“Choose Your Own Career in Linguistics”—by Trey Jones—Reviewed by Sheri Wells-Jensen SpecGram Vol CLXXI, No 1 Contents “Double-Dot Wide O / Nasal-Ingressive Voiceless Velar Trill”—by J–––– J––––––—Reviewed by Jonathan van der Meer

“New speech disorder linguists contracted discovered!”
by Yreka Bakery

From Speculative Grammarian CLI.2, April 2006

Reviewed by April May June
2nd Grade English Teacher
John Gower Elementary School
Girdleblossom, Indiana

I was assigned to read this article in our summer teacher training reboot camp, as we call it, supposedly to make us better English teachers, and I didn’t understand it at all and didn’t see what the point was either, since I teach normal kids, not special learners. Now, yes, before you get all uppity on me, all our learners are special dears, but some are more special than others, and yes, all our learners are normal, but some are more normal than others, so lay off. Besides, it goes against current pedagogical theory to make teachers learn much more than their students. The most important trait a teacher can have is empathy with her students (or his students, not that any of my him-teachers were any good at that), and the best way to build empathy is for a teacher to be able to experience exactly the same apprehension at learning something new as her students, and if I didn’t panic when having to explain predicate nouns I wouldn’t be a very empathetic teacher now, would I?

Unfortunately, despite this perfectly acceptable argument, I was not excused from reading this essay, and we all just sat there staring at each other and avoided looking at the instructor, who seemed to have a pretty serious headache the way she kept her face in her hands, so I guess she was pretty empathetic. High marks for that anyway. Finally she said, “Just try it, okay?” and that geeky 4th grade teacher on the other side of the room said, “Do or not do, there is no try,” and that made me think of Yoda and reminded me of the time in linguistics class we had to diagram Yoda’s sentences, though of course being all up-to-date and modern we actually drew trees, and I thought, “Hey, maybe it’s Yoda!” Then I realized, “No, Yoda wasn’t that hard to understand,” so I started doodling trees and suddenly figured out how the problem works. It’s so cool! And the best thing is, I completely forgot it by the next day, so I’m all ready to teach it to my students in the fall. Yay, me!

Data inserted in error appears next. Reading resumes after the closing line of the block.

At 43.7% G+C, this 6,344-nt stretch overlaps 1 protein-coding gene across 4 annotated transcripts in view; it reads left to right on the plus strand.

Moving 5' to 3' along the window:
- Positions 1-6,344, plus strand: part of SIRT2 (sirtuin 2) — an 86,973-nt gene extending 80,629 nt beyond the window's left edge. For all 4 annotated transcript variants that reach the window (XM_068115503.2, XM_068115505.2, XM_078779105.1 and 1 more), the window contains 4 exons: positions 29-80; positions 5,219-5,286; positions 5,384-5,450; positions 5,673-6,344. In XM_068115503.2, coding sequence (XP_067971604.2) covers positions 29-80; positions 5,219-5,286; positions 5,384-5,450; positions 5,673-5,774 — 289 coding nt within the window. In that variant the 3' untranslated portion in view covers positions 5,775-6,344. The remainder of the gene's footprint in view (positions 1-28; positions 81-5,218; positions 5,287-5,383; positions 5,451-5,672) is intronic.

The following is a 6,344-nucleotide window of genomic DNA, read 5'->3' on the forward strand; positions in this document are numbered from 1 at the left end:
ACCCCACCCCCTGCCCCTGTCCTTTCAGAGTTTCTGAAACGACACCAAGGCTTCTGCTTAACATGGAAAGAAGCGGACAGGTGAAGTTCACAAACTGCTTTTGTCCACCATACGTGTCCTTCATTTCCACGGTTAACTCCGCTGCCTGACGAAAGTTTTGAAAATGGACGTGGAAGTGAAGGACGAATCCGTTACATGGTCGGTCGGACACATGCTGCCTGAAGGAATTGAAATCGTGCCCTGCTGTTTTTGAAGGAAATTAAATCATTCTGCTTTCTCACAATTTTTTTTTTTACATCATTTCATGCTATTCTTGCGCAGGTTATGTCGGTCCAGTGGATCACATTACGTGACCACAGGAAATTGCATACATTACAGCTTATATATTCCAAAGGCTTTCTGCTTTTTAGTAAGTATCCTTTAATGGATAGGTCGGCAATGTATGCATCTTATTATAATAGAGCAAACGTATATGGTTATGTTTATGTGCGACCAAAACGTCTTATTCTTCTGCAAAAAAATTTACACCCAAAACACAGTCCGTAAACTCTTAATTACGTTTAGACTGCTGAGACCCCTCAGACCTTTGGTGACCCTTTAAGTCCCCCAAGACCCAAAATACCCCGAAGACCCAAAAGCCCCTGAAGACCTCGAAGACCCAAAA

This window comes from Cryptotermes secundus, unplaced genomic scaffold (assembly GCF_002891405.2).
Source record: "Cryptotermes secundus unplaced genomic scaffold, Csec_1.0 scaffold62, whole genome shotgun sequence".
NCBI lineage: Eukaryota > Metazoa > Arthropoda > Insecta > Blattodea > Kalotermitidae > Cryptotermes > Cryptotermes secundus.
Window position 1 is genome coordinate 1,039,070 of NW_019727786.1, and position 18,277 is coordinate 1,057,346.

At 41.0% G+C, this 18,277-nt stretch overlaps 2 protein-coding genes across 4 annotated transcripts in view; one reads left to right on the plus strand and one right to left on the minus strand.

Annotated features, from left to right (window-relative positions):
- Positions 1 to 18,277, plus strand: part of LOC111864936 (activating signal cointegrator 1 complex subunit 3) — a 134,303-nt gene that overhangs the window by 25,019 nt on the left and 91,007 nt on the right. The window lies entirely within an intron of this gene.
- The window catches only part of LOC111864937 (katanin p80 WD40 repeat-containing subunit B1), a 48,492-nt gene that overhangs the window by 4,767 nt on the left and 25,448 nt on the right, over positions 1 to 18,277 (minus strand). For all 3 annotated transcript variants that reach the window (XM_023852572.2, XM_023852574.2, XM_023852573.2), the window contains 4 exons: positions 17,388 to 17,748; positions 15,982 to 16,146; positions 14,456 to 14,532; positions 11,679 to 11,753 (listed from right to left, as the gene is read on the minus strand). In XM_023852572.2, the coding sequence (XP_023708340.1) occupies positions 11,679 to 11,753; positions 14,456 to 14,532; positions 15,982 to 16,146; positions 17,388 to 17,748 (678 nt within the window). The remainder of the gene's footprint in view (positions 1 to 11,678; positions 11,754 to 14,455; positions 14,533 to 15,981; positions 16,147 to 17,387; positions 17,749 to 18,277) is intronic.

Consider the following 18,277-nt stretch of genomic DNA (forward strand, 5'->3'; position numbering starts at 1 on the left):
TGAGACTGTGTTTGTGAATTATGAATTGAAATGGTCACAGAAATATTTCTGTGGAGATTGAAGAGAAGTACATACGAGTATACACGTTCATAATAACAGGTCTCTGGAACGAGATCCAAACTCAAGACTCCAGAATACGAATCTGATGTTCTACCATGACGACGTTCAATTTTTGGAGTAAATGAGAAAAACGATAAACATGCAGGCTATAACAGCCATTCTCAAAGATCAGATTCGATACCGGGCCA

“Choose Your Own Career in Linguistics”by Trey JonesReviewed by Sheri Wells-Jensen
“Double-Dot Wide O / Nasal-Ingressive Voiceless Velar Trill”by J–––– J––––––Reviewed by Jonathan van der Meer
SpecGram Vol CLXXI, No 1 Contents